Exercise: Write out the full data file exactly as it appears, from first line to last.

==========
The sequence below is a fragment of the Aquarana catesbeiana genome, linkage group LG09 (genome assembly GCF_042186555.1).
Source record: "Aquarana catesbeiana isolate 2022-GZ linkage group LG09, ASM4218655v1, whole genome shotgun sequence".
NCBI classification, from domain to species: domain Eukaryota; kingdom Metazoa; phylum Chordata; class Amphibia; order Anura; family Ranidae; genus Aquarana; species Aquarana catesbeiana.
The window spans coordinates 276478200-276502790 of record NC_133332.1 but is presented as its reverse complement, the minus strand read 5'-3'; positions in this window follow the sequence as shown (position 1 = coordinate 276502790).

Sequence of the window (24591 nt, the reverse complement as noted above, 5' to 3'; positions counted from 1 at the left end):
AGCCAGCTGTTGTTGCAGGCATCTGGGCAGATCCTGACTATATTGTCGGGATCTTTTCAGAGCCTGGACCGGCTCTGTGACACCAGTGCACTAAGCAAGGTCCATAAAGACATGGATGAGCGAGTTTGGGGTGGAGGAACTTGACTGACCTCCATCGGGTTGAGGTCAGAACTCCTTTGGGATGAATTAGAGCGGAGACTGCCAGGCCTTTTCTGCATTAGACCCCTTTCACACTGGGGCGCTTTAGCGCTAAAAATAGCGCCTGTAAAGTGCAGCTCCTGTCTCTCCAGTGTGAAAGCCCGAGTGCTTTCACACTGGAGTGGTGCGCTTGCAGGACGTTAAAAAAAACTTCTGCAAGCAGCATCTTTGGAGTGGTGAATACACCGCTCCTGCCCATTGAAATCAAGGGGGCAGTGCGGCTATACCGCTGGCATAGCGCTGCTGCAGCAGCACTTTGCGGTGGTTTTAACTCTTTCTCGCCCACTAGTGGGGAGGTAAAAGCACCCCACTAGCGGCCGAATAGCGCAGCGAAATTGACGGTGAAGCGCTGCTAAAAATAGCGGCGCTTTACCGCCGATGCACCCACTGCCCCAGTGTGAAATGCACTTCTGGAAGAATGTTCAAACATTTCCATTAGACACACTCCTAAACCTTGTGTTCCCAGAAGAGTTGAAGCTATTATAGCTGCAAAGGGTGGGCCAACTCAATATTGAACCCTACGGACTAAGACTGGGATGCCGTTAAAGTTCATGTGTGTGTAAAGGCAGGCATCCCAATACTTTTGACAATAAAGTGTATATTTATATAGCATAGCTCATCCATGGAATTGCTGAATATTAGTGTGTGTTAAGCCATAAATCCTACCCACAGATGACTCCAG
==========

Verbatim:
The sequence below is a fragment of the Aquarana catesbeiana genome, linkage group LG09 (genome assembly GCF_042186555.1).
Source record: "Aquarana catesbeiana isolate 2022-GZ linkage group LG09, ASM4218655v1, whole genome shotgun sequence".
NCBI classification, from domain to species: domain Eukaryota; kingdom Metazoa; phylum Chordata; class Amphibia; order Anura; family Ranidae; genus Aquarana; species Aquarana catesbeiana.
The window spans coordinates 276478200-276502790 of record NC_133332.1 but is presented as its reverse complement, the minus strand read 5'-3'; positions in this window follow the sequence as shown (position 1 = coordinate 276502790).

Sequence of the window (24591 nt, the reverse complement as noted above, 5' to 3'; positions counted from 1 at the left end):
AGCCAGCTGTTGTTGCAGGCATCTGGGCAGATCCTGACTATATTGTCGGGATCTTTTCAGAGCCTGGACCGGCTCTGTGACACCAGTGCACTAAGCAAGGTCCATAAAGACATGGATGAGCGAGTTTGGGGTGGAGGAACTTGACTGACCTCCATCGGGTTGAGGTCAGAACTCCTTTGGGATGAATTAGAGCGGAGACTGCCAGGCCTTTTCTGCATTAGACCCCTTTCACACTGGGGCGCTTTAGCGCTAAAAATAGCGCCTGTAAAGTGCAGCTCCTGTCTCTCCAGTGTGAAAGCCCGAGTGCTTTCACACTGGAGTGGTGCGCTTGCAGGACGTTAAAAAAAACTTCTGCAAGCAGCATCTTTGGAGTGGTGAATACACCGCTCCTGCCCATTGAAATCAAGGGGGCAGTGCGGCTATACCGCTGGCATAGCGCTGCTGCAGCAGCACTTTGCGGTGGTTTTAACTCTTTCTCGCCCACTAGTGGGGAGGTAAAAGCACCCCACTAGCGGCCGAATAGCGCAGCGAAATTGACGGTGAAGCGCTGCTAAAAATAGCGGCGCTTTACCGCCGATGCACCCACTGCCCCAGTGTGAAATGCACTTCTGGAAGAATGTTCAAACATTTCCATTAGACACACTCCTAAACCTTGTGTTCCCAGAAGAGTTGAAGCTATTATAGCTGCAAAGGGTGGGCCAACTCAATATTGAACCCTACGGACTAAGACTGGGATGCCGTTAAAGTTCATGTGTGTGTAAAGGCAGGCATCCCAATACTTTTGACAATAAAGTGTATATTTATATAGCATAGCTCATCCATGGAATTGCTGAATATTAGTGTGTGTTAAGCCATAAATCCTACCCACAGATGACTCCAG